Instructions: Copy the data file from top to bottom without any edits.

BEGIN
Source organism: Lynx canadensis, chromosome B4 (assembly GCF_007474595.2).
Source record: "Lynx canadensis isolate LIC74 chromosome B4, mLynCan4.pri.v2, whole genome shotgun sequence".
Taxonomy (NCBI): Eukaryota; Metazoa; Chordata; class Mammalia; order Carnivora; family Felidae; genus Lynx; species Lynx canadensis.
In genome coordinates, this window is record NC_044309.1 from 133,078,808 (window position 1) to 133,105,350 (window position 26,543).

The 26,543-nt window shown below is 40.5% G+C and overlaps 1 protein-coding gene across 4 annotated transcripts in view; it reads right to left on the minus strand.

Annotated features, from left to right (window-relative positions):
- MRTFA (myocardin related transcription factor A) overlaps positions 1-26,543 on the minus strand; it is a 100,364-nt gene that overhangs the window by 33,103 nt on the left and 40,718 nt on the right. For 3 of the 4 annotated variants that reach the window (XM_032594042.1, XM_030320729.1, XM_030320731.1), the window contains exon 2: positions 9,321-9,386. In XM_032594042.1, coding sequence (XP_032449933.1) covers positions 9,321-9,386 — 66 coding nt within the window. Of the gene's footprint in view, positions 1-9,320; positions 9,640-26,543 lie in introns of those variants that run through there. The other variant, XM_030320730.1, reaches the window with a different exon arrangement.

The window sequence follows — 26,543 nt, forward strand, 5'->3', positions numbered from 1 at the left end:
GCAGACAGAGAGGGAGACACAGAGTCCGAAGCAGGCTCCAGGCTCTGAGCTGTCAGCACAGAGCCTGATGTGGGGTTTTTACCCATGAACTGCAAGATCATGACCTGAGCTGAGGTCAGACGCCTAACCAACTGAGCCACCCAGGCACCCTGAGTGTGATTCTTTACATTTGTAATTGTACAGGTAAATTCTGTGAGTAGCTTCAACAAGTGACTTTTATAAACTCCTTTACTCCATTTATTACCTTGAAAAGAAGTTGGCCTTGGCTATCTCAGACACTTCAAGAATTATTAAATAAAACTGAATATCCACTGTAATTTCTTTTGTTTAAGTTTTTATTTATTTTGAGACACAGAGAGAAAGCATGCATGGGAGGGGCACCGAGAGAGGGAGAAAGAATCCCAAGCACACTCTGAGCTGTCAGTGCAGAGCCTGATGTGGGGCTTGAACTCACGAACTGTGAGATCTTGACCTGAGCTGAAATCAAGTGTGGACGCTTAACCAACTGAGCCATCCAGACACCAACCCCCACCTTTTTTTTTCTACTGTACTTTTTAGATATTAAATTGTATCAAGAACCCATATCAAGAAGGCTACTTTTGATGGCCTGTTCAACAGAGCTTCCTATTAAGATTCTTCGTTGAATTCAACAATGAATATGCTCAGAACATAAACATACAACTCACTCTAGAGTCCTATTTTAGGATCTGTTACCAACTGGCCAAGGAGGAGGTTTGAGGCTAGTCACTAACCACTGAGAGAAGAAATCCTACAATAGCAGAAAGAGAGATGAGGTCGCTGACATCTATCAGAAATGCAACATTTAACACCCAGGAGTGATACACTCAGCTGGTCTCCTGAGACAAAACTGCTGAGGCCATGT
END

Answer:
Source organism: Lynx canadensis, chromosome B4 (assembly GCF_007474595.2).
Source record: "Lynx canadensis isolate LIC74 chromosome B4, mLynCan4.pri.v2, whole genome shotgun sequence".
Taxonomy (NCBI): Eukaryota; Metazoa; Chordata; class Mammalia; order Carnivora; family Felidae; genus Lynx; species Lynx canadensis.
In genome coordinates, this window is record NC_044309.1 from 133,078,808 (window position 1) to 133,105,350 (window position 26,543).

The 26,543-nt window shown below is 40.5% G+C and overlaps 1 protein-coding gene across 4 annotated transcripts in view; it reads right to left on the minus strand.

Annotated features, from left to right (window-relative positions):
- MRTFA (myocardin related transcription factor A) overlaps positions 1-26,543 on the minus strand; it is a 100,364-nt gene that overhangs the window by 33,103 nt on the left and 40,718 nt on the right. For 3 of the 4 annotated variants that reach the window (XM_032594042.1, XM_030320729.1, XM_030320731.1), the window contains exon 2: positions 9,321-9,386. In XM_032594042.1, coding sequence (XP_032449933.1) covers positions 9,321-9,386 — 66 coding nt within the window. Of the gene's footprint in view, positions 1-9,320; positions 9,640-26,543 lie in introns of those variants that run through there. The other variant, XM_030320730.1, reaches the window with a different exon arrangement.

The window sequence follows — 26,543 nt, forward strand, 5'->3', positions numbered from 1 at the left end:
GCAGACAGAGAGGGAGACACAGAGTCCGAAGCAGGCTCCAGGCTCTGAGCTGTCAGCACAGAGCCTGATGTGGGGTTTTTACCCATGAACTGCAAGATCATGACCTGAGCTGAGGTCAGACGCCTAACCAACTGAGCCACCCAGGCACCCTGAGTGTGATTCTTTACATTTGTAATTGTACAGGTAAATTCTGTGAGTAGCTTCAACAAGTGACTTTTATAAACTCCTTTACTCCATTTATTACCTTGAAAAGAAGTTGGCCTTGGCTATCTCAGACACTTCAAGAATTATTAAATAAAACTGAATATCCACTGTAATTTCTTTTGTTTAAGTTTTTATTTATTTTGAGACACAGAGAGAAAGCATGCATGGGAGGGGCACCGAGAGAGGGAGAAAGAATCCCAAGCACACTCTGAGCTGTCAGTGCAGAGCCTGATGTGGGGCTTGAACTCACGAACTGTGAGATCTTGACCTGAGCTGAAATCAAGTGTGGACGCTTAACCAACTGAGCCATCCAGACACCAACCCCCACCTTTTTTTTTCTACTGTACTTTTTAGATATTAAATTGTATCAAGAACCCATATCAAGAAGGCTACTTTTGATGGCCTGTTCAACAGAGCTTCCTATTAAGATTCTTCGTTGAATTCAACAATGAATATGCTCAGAACATAAACATACAACTCACTCTAGAGTCCTATTTTAGGATCTGTTACCAACTGGCCAAGGAGGAGGTTTGAGGCTAGTCACTAACCACTGAGAGAAGAAATCCTACAATAGCAGAAAGAGAGATGAGGTCGCTGACATCTATCAGAAATGCAACATTTAACACCCAGGAGTGATACACTCAGCTGGTCTCCTGAGACAAAACTGCTGAGGCCATGT